Are you concerned that the liquid coming from your taps could have chemicals, bacteria or harmful debris? In most homes and businesses in Edmonton, what comes out of your tap is clean, safe, potable water—it's safe to drink. However, there are ways to supplement the public filtration and cleaning process to get better tasting, cleaner water with private solutions for water treatment in Edmonton.
It can also be helpful to know exactly which processes are involved with water treatment in Edmonton. Not only will that knowledge help you better understand the filtration process, but it will also help you determine your own needs and pick the best available solution for private water treatment in your home or business. Or, maybe you're just curious about how Edmonton's municipal plants work and what exactly is involved with creating clean water for public distribution.
No matter what your needs or desires are for water treatment in Edmonton, our qualified, knowledgeable Edmonton plumbers are here to help. Mr. Rooter Plumbing of Edmonton can meet all your needs, whether you want professional installation services to add extra filtration to your home or you just want to know more about water treatment in Edmonton.
What is the Process Used for Public Water Treatment in Edmonton?
There is a multi-stage process used for water treatment in Edmonton that involves four essential types of filtration. Chemicals are also added during the process for a variety of reasons, including eliminating viruses and bacteria, removing solid waste and lowering pH levels.
The Stages of Water Treatment in Edmonton Facilities:
Intake: Before anything enters either treatment plant, it passes through intake systems that sit at the lowest level of the North Saskatchewan River, where they are deliberately placed to prevent any floating debris from entering.
Screens: Anything that flows into the intake system is filtered through a screen with holes that have an area of 1 centimeter, which stops any fish, sticks, leaves or other larger debris but allows everything else to flow through.
Lowlift Pumps, Chemical Injection and Mixing: After passing through the screens, everything is pumped into a lowlift pump station—or sometimes into mixing chambers—where alum and powdered activated carbon are added. The chemicals are then thoroughly mixed into the source water.
Flocculation: Following the mixing stage, a polymer is added that helps to create floc, a large jelly-like particle that forms from the attraction of dirt to alum and polymer.
Sedimentation: This is the stage where floc naturally settles at the bottom of a basin as sludge, at which point it is removed and all clear water is decanted from the surface for further treatment.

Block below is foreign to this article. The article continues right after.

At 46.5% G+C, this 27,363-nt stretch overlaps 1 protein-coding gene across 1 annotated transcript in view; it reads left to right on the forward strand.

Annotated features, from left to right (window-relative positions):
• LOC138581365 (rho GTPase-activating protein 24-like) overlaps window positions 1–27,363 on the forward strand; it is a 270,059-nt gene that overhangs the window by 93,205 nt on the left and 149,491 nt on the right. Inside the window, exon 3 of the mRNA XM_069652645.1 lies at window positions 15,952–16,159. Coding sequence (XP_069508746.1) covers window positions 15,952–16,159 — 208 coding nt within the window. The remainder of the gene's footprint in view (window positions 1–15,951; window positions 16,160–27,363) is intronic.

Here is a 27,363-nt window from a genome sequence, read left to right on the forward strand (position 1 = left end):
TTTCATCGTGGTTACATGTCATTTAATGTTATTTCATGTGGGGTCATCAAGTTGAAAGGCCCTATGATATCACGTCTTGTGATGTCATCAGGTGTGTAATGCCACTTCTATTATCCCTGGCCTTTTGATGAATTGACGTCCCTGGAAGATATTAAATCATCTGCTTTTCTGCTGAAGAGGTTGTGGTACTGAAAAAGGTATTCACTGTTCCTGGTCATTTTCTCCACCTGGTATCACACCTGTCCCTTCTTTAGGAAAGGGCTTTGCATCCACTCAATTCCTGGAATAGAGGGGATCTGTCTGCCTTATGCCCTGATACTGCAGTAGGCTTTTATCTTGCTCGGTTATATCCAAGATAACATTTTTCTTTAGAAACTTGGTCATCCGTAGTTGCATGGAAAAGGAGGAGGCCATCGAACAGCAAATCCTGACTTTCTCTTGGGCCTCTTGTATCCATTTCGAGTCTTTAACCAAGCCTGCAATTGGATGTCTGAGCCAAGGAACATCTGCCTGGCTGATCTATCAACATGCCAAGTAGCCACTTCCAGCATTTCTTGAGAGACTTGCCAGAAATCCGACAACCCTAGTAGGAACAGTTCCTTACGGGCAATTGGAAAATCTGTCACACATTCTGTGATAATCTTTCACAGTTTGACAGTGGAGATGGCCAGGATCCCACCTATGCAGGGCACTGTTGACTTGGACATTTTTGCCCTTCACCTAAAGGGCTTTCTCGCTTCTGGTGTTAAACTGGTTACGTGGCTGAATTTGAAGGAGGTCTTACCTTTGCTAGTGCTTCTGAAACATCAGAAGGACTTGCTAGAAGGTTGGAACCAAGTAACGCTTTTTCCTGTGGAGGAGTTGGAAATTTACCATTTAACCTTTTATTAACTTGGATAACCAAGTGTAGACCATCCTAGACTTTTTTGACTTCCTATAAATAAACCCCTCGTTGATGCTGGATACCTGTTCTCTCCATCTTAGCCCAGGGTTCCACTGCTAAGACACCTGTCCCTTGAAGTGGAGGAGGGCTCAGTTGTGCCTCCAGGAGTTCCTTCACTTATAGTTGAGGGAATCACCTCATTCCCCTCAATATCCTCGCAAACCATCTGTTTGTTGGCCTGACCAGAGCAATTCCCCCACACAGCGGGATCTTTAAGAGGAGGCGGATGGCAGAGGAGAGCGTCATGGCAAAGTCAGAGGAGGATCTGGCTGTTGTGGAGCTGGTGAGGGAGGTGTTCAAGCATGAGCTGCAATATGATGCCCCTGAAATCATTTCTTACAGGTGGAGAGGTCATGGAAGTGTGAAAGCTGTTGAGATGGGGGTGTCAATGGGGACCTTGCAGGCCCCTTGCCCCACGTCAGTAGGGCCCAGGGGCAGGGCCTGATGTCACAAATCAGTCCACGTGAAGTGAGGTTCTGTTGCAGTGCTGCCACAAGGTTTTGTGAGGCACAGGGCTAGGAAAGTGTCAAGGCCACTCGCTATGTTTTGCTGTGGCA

Disinfection: During this stage, chlorine is added to kill harmful bacteria, and then further filtration is completed with ultraviolet light. Ammonia is then added so that it can mix with the chlorine to create monochloramine, a long-lasting disinfectant that keeps everything safe until it reaches your tap.
Physical Filtration: After chemical disinfection is complete, everything slowly passes through a layer of anthracite coal and sand that helps filter out further impurities.
Storage and Highlift Pumps: After the filtration process is complete, fluoride is added and then everything is stored in large reservoirs until needed, at which point it is transported to your home or business with the help of highlift pump stations that push everything out into Edmonton's municipal supply lines.
The Facilities Used for Water Treatment in Edmonton:
There are two plants dedicated to water treatment in Edmonton: the E.L. Smith plant and the Rossdale plant. Both plants are located on the North Saskatchewan River, which is Edmonton's main fresh water supply. The E.L. Smith Plant was originally built in 1976 and then upgraded in 2008. The Rossdale plant was built in 1947 and expanded in 1956. Both treatment facilities have small differences in the way they operate, but they generally use the same processes.
Where Does Wastewater Go in Edmonton?
All domestic wastewater—everything you flush down your toilets and drains—ends up in the Gold Bar wastewater treatment plant, where it undergoes a complicated three-stage treatment process that involves removing floating debris and scum, creating biosolids that can be used as fertilizer and disinfecting any remaining raw wastewater.
Is It Safe to Drink From Taps in Edmonton?
Edmonton's tap water is safe to drink, however, it's possible to find debris or contaminants in tap water that could enter your home because of damage, corrosion or other issues affecting a public or private supply line. If you notice a change in the water coming from your taps, such as a new unusual smell or a brownish-red tinge of discolouration, you should consider calling a local plumber who can test your home for contaminants and determine if there are underlying problems that should be fixed with professional Edmonton plumbing repair services.
Water Treatment Edmonton: Chemical Treatments
Are you wondering which chemicals are added during water treatment—and why? There are seven different chemicals used for water treatment in Edmonton, and while they are each added during a stage of the treatment process, it's important to remember that three of them—alum, carbon and polymer—are later removed during the sedimentation process.
Powdered activated carbon is added to absorb compounds that alter taste, odour and colour. It is then removed later during sedimentation.
Alum is added to form floc and remove floating solid waste and debris. It is removed during the sedimentation process.
Polymer is added to assist with the formation of floc. It is also added to filters to help them capture any remaining particles.
Fluoride is added after filtration according to the Health Canada recommendations for dental health.
Chlorine and ammonia (monochloramine) are added to kill harmful bacteria and viruses, and to form a disinfectant that also destroys bacteria in Edmonton's public distribution lines and helps keep everything safe and drinkable as it reaches your taps.